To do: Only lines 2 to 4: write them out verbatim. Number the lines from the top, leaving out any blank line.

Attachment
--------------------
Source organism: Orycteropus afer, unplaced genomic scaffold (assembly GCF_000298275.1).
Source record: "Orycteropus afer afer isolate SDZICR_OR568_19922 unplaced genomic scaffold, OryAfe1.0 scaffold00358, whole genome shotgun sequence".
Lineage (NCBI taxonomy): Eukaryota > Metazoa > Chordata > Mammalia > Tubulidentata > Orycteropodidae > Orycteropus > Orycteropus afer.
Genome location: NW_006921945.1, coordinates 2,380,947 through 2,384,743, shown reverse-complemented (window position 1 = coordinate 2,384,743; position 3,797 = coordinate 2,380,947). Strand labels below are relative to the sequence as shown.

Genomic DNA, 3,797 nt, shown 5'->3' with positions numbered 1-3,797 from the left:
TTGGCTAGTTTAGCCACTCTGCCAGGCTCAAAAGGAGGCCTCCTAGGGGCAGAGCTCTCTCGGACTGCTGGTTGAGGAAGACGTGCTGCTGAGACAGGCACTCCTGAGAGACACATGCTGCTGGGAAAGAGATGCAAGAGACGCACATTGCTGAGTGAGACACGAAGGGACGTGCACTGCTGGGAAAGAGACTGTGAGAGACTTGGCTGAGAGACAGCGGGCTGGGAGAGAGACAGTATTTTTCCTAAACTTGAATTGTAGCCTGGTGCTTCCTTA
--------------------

Source record: "Orycteropus afer afer isolate SDZICR_OR568_19922 unplaced genomic scaffold, OryAfe1.0 scaffold00358, whole genome shotgun sequence".
Lineage (NCBI taxonomy): Eukaryota > Metazoa > Chordata > Mammalia > Tubulidentata > Orycteropodidae > Orycteropus > Orycteropus afer.
Genome location: NW_006921945.1, coordinates 2,380,947 through 2,384,743, shown reverse-complemented (window position 1 = coordinate 2,384,743; position 3,797 = coordinate 2,380,947). Strand labels below are relative to the sequence as shown.